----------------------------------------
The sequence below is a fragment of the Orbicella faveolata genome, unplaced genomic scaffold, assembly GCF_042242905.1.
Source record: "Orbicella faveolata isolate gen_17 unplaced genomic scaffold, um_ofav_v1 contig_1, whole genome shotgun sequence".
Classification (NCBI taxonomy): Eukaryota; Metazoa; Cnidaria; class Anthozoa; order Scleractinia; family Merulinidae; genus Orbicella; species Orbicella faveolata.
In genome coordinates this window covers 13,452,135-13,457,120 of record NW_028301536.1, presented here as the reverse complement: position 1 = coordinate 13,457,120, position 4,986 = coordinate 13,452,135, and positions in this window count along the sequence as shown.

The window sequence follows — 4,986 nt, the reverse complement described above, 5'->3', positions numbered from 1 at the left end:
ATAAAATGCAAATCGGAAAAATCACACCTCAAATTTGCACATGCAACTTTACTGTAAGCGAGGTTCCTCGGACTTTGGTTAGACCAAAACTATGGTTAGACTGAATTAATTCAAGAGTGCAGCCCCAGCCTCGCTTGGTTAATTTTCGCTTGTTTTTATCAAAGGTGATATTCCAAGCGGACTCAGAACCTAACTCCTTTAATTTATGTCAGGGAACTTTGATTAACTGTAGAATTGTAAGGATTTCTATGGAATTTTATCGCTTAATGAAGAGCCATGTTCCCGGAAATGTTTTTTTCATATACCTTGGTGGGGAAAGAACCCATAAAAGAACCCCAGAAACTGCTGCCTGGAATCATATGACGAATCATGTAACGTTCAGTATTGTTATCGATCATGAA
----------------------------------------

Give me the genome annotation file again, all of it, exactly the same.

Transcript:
The sequence below is a fragment of the Orbicella faveolata genome, unplaced genomic scaffold, assembly GCF_042242905.1.
Source record: "Orbicella faveolata isolate gen_17 unplaced genomic scaffold, um_ofav_v1 contig_1, whole genome shotgun sequence".
Classification (NCBI taxonomy): Eukaryota; Metazoa; Cnidaria; class Anthozoa; order Scleractinia; family Merulinidae; genus Orbicella; species Orbicella faveolata.
In genome coordinates this window covers 13,452,135-13,457,120 of record NW_028301536.1, presented here as the reverse complement: position 1 = coordinate 13,457,120, position 4,986 = coordinate 13,452,135, and positions in this window count along the sequence as shown.

The window sequence follows — 4,986 nt, the reverse complement described above, 5'->3', positions numbered from 1 at the left end:
ATAAAATGCAAATCGGAAAAATCACACCTCAAATTTGCACATGCAACTTTACTGTAAGCGAGGTTCCTCGGACTTTGGTTAGACCAAAACTATGGTTAGACTGAATTAATTCAAGAGTGCAGCCCCAGCCTCGCTTGGTTAATTTTCGCTTGTTTTTATCAAAGGTGATATTCCAAGCGGACTCAGAACCTAACTCCTTTAATTTATGTCAGGGAACTTTGATTAACTGTAGAATTGTAAGGATTTCTATGGAATTTTATCGCTTAATGAAGAGCCATGTTCCCGGAAATGTTTTTTTCATATACCTTGGTGGGGAAAGAACCCATAAAAGAACCCCAGAAACTGCTGCCTGGAATCATATGACGAATCATGTAACGTTCAGTATTGTTATCGATCATGAA